Cold Weather Start with Diesel Engines
Diesel engines have glow plugs with an indicator light that tells you when they have warmed enough to attempt a start. Diesel engines start harder because of higher compression and a higher flash point for the fuel. For temps below zero, we always plug our trucks in to warm the engine block.
HEET™ Fuel Additive – Yes or No?
Modern fuel contains an ethanol mix of 10% or more, so you shouldn't need to treat your fuel with “HEET™” gas line anti freeze. (Assuming you use your car regularly.) If you have a diesel engine, you should use a fuel conditioner at the recommended rate. It is also beneficial to keep your tank past half full to minimize condensation in your fuel tank. Water lowers the octane of the fuel and causes poor performance. Additives such as Sea Foam motor treatment can boost octane and remove water for better overall performance.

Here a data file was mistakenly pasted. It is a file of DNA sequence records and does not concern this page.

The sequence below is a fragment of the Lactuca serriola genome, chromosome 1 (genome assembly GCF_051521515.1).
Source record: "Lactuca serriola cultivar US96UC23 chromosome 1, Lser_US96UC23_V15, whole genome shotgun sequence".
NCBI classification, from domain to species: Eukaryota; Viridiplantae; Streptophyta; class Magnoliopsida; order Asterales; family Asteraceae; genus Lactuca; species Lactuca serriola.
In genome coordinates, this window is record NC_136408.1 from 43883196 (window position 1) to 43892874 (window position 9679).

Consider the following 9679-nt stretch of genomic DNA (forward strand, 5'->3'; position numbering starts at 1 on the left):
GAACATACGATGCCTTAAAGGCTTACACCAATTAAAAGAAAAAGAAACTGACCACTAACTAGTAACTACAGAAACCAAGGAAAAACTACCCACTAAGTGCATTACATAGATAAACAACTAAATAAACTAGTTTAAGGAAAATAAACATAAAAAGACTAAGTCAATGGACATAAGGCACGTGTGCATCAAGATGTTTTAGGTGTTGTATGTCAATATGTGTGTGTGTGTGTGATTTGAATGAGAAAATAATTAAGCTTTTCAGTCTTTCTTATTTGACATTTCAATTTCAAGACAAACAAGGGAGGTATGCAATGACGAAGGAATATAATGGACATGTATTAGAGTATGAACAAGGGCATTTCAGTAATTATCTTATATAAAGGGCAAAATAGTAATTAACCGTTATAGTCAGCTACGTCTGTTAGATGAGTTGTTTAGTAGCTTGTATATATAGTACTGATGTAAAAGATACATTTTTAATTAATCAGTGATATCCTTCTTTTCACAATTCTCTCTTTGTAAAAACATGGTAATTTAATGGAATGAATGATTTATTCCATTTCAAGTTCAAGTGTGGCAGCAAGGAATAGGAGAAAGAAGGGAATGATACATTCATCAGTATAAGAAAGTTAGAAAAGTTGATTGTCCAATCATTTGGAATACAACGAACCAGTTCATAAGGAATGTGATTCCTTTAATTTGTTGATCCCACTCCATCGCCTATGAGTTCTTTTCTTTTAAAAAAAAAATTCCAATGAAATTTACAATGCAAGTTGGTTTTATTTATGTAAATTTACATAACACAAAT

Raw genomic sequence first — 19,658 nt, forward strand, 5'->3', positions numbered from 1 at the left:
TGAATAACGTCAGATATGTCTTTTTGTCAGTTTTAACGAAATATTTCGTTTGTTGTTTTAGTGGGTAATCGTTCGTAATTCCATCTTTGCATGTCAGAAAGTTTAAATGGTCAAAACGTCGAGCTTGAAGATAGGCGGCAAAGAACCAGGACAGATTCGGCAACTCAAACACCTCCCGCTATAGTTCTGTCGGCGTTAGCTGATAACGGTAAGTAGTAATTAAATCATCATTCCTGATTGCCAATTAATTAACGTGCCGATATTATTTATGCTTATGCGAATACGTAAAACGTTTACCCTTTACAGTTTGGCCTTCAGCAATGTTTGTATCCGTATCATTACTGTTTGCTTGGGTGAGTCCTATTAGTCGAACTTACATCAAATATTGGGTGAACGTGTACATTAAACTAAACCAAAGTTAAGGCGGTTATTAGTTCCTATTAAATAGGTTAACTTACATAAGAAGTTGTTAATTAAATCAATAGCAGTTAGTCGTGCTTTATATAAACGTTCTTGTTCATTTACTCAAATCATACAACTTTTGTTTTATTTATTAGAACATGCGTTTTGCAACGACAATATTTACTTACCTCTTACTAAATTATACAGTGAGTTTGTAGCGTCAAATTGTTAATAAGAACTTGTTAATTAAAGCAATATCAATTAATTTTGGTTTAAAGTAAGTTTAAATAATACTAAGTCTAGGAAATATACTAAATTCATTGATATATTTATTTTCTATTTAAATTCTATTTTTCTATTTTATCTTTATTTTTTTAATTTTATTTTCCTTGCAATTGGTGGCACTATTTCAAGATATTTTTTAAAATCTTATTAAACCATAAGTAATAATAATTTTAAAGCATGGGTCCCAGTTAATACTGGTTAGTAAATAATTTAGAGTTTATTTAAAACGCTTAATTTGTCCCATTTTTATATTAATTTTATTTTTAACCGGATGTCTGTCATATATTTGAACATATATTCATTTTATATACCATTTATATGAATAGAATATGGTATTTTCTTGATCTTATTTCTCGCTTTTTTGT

My Car Still Won't Start – Now What?
This is an introduction to cold weather car starts, not a complete guide. Always refer to your vehicle's owner’s manual and back that up with the advice of a reputable mechanic. Modern auto mobiles often stay on the road for 200,000 miles and are complex in design. Sometimes even the professions have problems troubleshooting issues.
You may also find useful:
- Winter Car Kit and Winter Vehicle Maintenance Checklist
- 4 Layers of Cold Weather Clothing That Everyone Should Know
- Winter Storm Survival – Keeping Warm When the Power Goes Out
This post is by Laurie Neverman's brother, Richard Poplawski. Since his service in the Marines, Rich has been a mechanic, fabricator and “fix just about anything” guy for over 20 years. He lives in northwest Wisconsin in the farmhouse that was owned by his grandparents, and maintains a large orchard and perennial plantings, as well as a vegetable garden. He loves spending time with his grandkids, introducing them to gardening or getting in some fishing with “Papa Rich”.
His posts on the site include: